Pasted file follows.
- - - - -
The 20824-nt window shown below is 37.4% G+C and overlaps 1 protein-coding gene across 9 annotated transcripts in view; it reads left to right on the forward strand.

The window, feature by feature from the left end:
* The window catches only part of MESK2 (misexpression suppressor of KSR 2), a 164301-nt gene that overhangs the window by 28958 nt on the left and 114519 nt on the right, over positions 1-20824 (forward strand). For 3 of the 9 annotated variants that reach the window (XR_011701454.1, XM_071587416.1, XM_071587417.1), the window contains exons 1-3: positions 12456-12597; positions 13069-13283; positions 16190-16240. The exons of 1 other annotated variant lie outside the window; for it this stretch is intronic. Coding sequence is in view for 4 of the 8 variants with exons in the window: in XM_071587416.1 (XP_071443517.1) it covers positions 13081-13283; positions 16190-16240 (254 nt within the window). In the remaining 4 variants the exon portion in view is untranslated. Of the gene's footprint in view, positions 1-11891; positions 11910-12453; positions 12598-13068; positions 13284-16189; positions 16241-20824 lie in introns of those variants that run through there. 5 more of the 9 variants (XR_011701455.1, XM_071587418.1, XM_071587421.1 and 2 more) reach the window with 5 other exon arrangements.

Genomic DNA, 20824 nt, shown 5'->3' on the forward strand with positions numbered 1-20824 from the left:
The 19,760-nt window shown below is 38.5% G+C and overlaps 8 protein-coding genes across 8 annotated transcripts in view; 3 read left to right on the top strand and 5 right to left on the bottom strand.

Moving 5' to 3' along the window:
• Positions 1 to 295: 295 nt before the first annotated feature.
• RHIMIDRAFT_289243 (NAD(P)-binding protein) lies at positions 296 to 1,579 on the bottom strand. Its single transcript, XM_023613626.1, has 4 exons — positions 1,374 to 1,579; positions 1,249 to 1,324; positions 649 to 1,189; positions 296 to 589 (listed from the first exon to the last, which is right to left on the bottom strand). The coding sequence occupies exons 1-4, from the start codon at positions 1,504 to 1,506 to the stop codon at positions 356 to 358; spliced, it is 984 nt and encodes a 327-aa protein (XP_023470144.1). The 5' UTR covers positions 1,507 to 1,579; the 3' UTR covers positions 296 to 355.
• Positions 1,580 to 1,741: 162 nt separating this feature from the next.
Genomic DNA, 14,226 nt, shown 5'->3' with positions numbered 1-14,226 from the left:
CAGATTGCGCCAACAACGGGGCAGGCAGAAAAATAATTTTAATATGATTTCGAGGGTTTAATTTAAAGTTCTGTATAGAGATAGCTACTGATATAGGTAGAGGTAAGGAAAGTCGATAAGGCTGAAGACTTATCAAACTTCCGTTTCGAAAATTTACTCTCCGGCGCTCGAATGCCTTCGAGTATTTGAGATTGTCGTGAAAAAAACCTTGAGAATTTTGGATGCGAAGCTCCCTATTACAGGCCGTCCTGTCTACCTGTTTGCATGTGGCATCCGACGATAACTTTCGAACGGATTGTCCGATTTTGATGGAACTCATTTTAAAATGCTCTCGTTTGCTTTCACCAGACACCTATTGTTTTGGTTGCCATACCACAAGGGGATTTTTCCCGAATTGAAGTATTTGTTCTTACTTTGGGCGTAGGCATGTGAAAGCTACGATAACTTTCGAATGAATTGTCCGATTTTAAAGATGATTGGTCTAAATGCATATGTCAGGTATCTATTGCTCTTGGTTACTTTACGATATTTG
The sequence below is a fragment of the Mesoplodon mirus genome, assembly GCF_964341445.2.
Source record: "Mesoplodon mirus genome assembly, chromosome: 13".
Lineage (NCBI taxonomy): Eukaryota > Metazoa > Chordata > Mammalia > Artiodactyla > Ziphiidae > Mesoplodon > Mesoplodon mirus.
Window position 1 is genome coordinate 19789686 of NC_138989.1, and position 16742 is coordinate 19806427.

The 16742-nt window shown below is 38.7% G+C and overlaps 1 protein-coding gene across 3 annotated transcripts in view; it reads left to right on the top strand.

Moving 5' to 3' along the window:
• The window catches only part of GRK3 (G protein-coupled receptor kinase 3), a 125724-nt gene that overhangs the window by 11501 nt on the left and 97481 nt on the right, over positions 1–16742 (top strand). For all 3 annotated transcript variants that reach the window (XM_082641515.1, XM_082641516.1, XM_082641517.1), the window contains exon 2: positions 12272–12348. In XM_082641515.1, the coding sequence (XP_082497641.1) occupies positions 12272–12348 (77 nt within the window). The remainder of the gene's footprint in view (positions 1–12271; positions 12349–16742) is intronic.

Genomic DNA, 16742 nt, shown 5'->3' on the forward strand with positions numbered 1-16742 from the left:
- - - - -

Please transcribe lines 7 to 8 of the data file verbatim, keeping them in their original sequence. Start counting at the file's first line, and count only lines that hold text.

• Positions 1 to 295: 295 nt before the first annotated feature.
• RHIMIDRAFT_289243 (NAD(P)-binding protein) lies at positions 296 to 1,579 on the bottom strand. Its single transcript, XM_023613626.1, has 4 exons — positions 1,374 to 1,579; positions 1,249 to 1,324; positions 649 to 1,189; positions 296 to 589 (listed from the first exon to the last, which is right to left on the bottom strand). The coding sequence occupies exons 1-4, from the start codon at positions 1,504 to 1,506 to the stop codon at positions 356 to 358; spliced, it is 984 nt and encodes a 327-aa protein (XP_023470144.1). The 5' UTR covers positions 1,507 to 1,579; the 3' UTR covers positions 296 to 355.